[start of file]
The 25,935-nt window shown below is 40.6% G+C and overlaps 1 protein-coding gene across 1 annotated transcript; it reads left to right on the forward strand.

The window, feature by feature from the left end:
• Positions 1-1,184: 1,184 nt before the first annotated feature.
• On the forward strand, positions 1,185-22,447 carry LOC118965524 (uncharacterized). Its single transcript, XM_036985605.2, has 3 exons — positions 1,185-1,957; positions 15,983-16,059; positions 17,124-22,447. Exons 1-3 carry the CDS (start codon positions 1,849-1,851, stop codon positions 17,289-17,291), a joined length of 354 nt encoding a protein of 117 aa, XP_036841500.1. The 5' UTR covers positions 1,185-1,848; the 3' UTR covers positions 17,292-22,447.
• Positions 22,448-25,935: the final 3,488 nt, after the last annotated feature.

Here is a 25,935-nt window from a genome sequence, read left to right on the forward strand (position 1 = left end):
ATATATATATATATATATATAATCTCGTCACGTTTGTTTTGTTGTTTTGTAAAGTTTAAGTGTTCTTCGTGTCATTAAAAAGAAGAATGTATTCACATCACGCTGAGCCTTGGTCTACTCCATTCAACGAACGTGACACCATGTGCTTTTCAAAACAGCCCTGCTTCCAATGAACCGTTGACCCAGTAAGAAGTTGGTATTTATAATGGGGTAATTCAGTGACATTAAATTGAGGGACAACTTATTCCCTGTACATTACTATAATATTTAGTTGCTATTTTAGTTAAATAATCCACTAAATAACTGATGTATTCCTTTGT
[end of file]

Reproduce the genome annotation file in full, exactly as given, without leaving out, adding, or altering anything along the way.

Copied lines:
The 25,935-nt window shown below is 40.6% G+C and overlaps 1 protein-coding gene across 1 annotated transcript; it reads left to right on the forward strand.

The window, feature by feature from the left end:
• Positions 1-1,184: 1,184 nt before the first annotated feature.
• On the forward strand, positions 1,185-22,447 carry LOC118965524 (uncharacterized). Its single transcript, XM_036985605.2, has 3 exons — positions 1,185-1,957; positions 15,983-16,059; positions 17,124-22,447. Exons 1-3 carry the CDS (start codon positions 1,849-1,851, stop codon positions 17,289-17,291), a joined length of 354 nt encoding a protein of 117 aa, XP_036841500.1. The 5' UTR covers positions 1,185-1,848; the 3' UTR covers positions 17,292-22,447.
• Positions 22,448-25,935: the final 3,488 nt, after the last annotated feature.

Here is a 25,935-nt window from a genome sequence, read left to right on the forward strand (position 1 = left end):
ATATATATATATATATATATAATCTCGTCACGTTTGTTTTGTTGTTTTGTAAAGTTTAAGTGTTCTTCGTGTCATTAAAAAGAAGAATGTATTCACATCACGCTGAGCCTTGGTCTACTCCATTCAACGAACGTGACACCATGTGCTTTTCAAAACAGCCCTGCTTCCAATGAACCGTTGACCCAGTAAGAAGTTGGTATTTATAATGGGGTAATTCAGTGACATTAAATTGAGGGACAACTTATTCCCTGTACATTACTATAATATTTAGTTGCTATTTTAGTTAAATAATCCACTAAATAACTGATGTATTCCTTTGT